The Nikon Z7 exceeded our expectations and then some. Now it's time to find out if the Nikon Z6 is an amazing all-rounder. Michael Topham puts one of the first samples in the UK to the test
Nikon Z6 Review: Image quality
For landscape photographers and anyone who demands a 45.7MP sensor capable of super high-resolution output, the Nikon Z 7 gets the nod over its sibling. For serious amateurs, enthusiasts, semi-pros and professionals who fancy a lower-resolution alternative that is well suited to a wider array of applications at lower cost, the Z 6 undisputedly makes the better buy. The sensor offers good scope when it comes to returning detail to dark shadowed regions and users will find they’re able to push high into the Z 6’s sensitivity range before noise becomes obvious and starts to encumber fine detail.
Nikon Z6 Review: Resolution
With Adobe Camera Raw and Lightroom yet to support the Z 6’s Raw files at the time of testing, our files were processed using a beta version of Nikon’s Capture N-XD software. The sensor resolves a level of detail on par with the Sony A7 III and what we’d expect from a 24.5MP sensor that is equipped with an optical low-pass filter to reduce the effect of moiré. At ISO 100, the sensor resolves 3200 l/ph. This drops to 3000 l/ph at ISO 800 and 2900 l/ph at ISO 3200. Detail remains high when more is asked of the sensor, with 2800 l/ph being resolved at ISO 6400. The level of detail beyond this point starts to reduce as noise becomes more prominent, however the sensor still manages 2600 l/ph at ISO 25,600 and 2400 l/ph at ISO 51,200. The big drop to 1900 l/ph and 1800 l/ph at ISO 102400 and ISO 204800 respectively highlights that these extended settings should be avoided at all costs.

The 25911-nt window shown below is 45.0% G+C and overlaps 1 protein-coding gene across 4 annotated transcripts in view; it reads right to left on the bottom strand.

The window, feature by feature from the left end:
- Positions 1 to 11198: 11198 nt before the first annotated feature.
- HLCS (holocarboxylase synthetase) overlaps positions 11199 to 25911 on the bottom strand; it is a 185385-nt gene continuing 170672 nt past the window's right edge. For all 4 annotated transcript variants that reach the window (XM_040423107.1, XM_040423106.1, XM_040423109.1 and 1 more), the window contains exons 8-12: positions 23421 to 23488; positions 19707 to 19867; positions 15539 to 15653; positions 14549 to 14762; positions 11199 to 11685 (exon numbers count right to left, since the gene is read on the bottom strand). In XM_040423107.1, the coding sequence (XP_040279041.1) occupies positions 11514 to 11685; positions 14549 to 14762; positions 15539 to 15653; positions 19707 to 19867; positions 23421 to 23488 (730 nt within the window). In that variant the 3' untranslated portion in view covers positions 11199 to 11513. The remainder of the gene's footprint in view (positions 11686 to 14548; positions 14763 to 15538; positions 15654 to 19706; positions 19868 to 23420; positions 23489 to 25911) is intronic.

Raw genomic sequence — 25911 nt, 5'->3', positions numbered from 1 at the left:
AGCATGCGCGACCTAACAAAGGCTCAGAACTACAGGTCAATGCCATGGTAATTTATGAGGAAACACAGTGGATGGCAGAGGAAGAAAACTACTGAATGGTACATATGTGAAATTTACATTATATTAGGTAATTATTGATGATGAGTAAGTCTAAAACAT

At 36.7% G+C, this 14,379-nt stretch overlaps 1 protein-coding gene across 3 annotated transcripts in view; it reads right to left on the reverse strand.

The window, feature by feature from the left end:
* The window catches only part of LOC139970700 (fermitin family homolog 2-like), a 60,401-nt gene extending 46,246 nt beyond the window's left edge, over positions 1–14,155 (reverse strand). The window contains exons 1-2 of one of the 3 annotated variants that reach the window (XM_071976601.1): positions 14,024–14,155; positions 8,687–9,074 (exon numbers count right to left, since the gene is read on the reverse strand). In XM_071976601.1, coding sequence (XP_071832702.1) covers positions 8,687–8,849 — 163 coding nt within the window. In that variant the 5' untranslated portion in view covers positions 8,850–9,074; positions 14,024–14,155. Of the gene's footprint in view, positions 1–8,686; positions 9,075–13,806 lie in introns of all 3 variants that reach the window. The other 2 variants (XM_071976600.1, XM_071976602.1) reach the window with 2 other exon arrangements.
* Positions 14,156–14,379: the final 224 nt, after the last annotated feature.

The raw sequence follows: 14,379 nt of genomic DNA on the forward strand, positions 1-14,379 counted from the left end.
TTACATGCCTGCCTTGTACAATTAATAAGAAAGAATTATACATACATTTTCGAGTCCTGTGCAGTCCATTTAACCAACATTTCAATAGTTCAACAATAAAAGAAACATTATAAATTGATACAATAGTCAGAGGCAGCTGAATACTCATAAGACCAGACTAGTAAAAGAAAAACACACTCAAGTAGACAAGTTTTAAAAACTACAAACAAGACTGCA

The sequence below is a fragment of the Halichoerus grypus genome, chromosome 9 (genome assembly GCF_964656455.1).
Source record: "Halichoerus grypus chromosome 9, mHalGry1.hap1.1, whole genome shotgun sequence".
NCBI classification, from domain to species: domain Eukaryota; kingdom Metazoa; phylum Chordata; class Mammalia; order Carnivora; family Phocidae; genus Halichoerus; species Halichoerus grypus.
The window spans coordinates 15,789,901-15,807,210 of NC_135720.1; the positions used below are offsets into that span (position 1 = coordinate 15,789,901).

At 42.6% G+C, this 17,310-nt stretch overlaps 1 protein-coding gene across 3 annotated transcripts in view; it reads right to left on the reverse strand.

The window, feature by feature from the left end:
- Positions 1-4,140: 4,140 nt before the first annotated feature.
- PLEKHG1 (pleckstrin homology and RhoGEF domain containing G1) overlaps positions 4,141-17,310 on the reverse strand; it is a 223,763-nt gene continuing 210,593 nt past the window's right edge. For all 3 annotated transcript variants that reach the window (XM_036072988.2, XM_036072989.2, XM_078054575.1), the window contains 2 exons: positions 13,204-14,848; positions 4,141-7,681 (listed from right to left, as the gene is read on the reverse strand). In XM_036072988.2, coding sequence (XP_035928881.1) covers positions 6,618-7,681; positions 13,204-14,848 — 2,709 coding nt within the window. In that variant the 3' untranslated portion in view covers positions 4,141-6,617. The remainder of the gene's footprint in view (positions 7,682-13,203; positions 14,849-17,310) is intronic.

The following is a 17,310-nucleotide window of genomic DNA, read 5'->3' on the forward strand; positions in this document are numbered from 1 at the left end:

Nikon Z6 Review: ISO and noise
A close study of our test images taken through the ISO range revealed a very impressive set of results, with shots taken at ISO 1600 being almost as flawless as those captured at ISO 100. Inspect files at high magnification and you’ll notice very fine detail starts to be affected by pushing to ISO 3200 and ISO 6400, but both these settings yield useable results and users shouldn’t shy away from using them when presented by low-light situations. If you’re prepared to apply a little noise reduction in post, very acceptable results can also be achieved at ISO 12,800 as well as ISO 25,600 at a push. Push beyond this and the increased level of noise starts to have more of a dramatic affect on image quality so ISO 25,600 is best kept as your upper limit. The extended ISO 102,400 and ISO 204,800 settings should be steered well clear of; the greatly reduced level of detail is poor when compared to ISO 25,600 and ISO 51,200.